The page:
Dr. Michaels arrived a few minutes after the rest of us. He had stayed behind, supposedly to initiate a new series of test on the compasses, but I suspect it was simply a convenient excuse to avoid riding in the car with me. The disapproving glare he gave me as he made his way to our table certainly supported my hypothesis. He quizzically regarded our drinks for a moment before shaking his head and taking his seat between Mr. Candle and me.

“Is it not customary to drink champagne at a celebration?” Dr. Michaels asked.

The tone and phrasing of the question made me wonder if he had ever attended a celebration before or if he was merely interested in pointing out the aberration in the most irritating manner he could imagine. I don’t think I need to mention which way I was leaning.

“You may order whatever you prefer.” Mr. Candle replied.

Interestingly enough, he ordered the same merlot I was drinking. I was sorely tempted to order something else. It would have been too obvious though.

Loathe as I am to agree with Dr. Michaels about anything, the celebration hardly seemed to fit the name. After his observational comment, silence ruled the table. In some ways it was the comfortable silence of those who knew each other well enough to enjoy the company without mindless chatter filling the void. It was also the silence of those who have things to say but do not know how to say them without offending. I decided to break the ice and raised my glass.

“If we are celebrating, it seems a toast is in order.” I said. “To Jack for his leadership, to Kyra for her unwavering logic, to Tom for his much needed sense of humor, to Gene for his dedicated persistence, to me for my good fortune, and to Mr. Candle for bringing us all together.”

My words were met with surprised smiles and nods. Glasses were clinked and the awkwardness I had felt faded away. It could have been the alcohol, but I think there was an expectation that I would not be gracious enough to share the victory with the team. I enjoyed surprising them and truthfully, I was less concerned about credit than with fitting in.

Mr. Candle leaned back in his chair and looked upon us with obvious contentment. There was a special glance in my direction and I felt certain I had managed to restore his faith in me with those few words. There was something else in his eyes though, a memory perhaps, and I realized I had somehow once again reminded him of that special someone he had lost. I longed to ask him about her, but the moment was not right.

“So V, am I right in guessing you haven’t traveled much?” Jack asked.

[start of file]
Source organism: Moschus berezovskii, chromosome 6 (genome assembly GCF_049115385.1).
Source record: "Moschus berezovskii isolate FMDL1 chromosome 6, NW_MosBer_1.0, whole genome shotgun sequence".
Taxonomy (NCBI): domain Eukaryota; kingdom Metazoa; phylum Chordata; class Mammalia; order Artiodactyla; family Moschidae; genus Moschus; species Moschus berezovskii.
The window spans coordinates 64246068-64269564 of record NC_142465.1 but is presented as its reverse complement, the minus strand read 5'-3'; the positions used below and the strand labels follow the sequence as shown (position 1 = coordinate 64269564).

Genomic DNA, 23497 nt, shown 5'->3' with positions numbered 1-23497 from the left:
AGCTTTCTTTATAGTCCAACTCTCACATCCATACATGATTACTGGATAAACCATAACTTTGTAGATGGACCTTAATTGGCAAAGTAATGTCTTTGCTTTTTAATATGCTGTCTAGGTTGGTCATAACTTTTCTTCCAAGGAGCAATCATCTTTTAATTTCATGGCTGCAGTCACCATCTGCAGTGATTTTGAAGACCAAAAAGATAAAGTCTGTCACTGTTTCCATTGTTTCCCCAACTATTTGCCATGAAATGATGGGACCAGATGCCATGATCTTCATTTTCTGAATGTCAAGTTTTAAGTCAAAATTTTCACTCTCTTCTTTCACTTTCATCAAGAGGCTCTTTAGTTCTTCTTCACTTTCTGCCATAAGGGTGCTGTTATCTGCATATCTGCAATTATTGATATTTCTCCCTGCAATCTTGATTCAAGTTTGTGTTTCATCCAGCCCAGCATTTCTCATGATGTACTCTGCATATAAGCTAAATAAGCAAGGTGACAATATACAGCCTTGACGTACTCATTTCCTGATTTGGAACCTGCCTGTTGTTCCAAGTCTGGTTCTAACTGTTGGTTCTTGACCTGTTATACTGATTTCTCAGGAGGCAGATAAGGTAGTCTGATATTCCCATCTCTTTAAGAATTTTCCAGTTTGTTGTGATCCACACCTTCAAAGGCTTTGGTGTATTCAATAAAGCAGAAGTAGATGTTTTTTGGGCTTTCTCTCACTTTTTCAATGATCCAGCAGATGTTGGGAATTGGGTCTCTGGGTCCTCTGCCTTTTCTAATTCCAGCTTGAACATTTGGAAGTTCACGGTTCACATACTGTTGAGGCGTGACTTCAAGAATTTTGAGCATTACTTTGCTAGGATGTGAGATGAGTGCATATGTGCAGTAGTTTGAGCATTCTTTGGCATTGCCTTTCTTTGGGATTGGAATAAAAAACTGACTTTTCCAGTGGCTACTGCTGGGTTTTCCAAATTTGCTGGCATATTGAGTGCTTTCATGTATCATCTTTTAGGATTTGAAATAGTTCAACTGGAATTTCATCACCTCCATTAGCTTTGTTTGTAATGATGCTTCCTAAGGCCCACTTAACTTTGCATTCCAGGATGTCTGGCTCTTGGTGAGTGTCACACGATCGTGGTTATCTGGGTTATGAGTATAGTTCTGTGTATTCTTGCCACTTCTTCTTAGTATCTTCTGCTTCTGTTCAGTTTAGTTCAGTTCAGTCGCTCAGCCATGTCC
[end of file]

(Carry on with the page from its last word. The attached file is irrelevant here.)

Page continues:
I shook my head.

“Not outside of the country at least. Was it that obvious?” I said.

“No, I just noticed your passport was pretty new looking.” He said.

“I’m curious, what is your area of expertise?” Kyra asked me.

The question caught me off guard. I knew what Allison’s expertise was, but I had no idea what Virginia was supposed to be good at. Even as I considered how to answer, I found it ironic how little I knew about how I fit in with the team. In fact, it was safe to say I understood everyone else’s role better than I understood my own. Fortunately, Mr. Candle saved me from inventing an answer on the spot.

“Miss West’s skills are as diverse as this team. I’m sure you will all find her invaluable.” Mr. Candle said.

“Interesting.” Dr. Michaels said.

I glanced at him wondering what he meant.

“So you’re like Jack? You know a little bit about everything.” Kyra said.

“Enough to get by.” I answered.

Only then did it occur to me that I had never known what Jack Barker’s contribution to the team was beyond being the leader. He always appeared relaxed, even when he’d been fed up with me. I guess I’d just assumed his talent was putting up with the insufferable Dr. Michaels.

“Any hints to our next assignment yet?” Dr. Michaels asked.

I was admittedly curious as well but hadn’t thought it was an appropriate time to ask for some reason. Mr. Candle didn’t seem surprised by the question.

“I’m still sorting through, but should have something for you soon.” Mr. Candle answered.

“Sorting through what?” I asked.

It was out of my mouth before I had time to consider whether or not I should be asking.

“A variety of sources.” Mr. Candle answered.